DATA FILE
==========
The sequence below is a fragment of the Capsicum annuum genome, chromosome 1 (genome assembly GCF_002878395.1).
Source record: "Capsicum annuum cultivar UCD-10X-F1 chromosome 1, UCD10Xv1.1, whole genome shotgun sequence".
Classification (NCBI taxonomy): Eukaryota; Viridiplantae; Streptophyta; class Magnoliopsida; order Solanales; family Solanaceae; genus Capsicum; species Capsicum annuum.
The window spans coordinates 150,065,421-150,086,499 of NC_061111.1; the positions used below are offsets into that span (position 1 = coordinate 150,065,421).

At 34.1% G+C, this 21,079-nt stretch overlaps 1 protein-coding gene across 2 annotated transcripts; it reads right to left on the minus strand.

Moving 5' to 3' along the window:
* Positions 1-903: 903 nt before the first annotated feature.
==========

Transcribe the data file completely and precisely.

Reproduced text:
The sequence below is a fragment of the Capsicum annuum genome, chromosome 1 (genome assembly GCF_002878395.1).
Source record: "Capsicum annuum cultivar UCD-10X-F1 chromosome 1, UCD10Xv1.1, whole genome shotgun sequence".
Classification (NCBI taxonomy): Eukaryota; Viridiplantae; Streptophyta; class Magnoliopsida; order Solanales; family Solanaceae; genus Capsicum; species Capsicum annuum.
The window spans coordinates 150,065,421-150,086,499 of NC_061111.1; the positions used below are offsets into that span (position 1 = coordinate 150,065,421).

At 34.1% G+C, this 21,079-nt stretch overlaps 1 protein-coding gene across 2 annotated transcripts; it reads right to left on the minus strand.

Moving 5' to 3' along the window:
* Positions 1-903: 903 nt before the first annotated feature.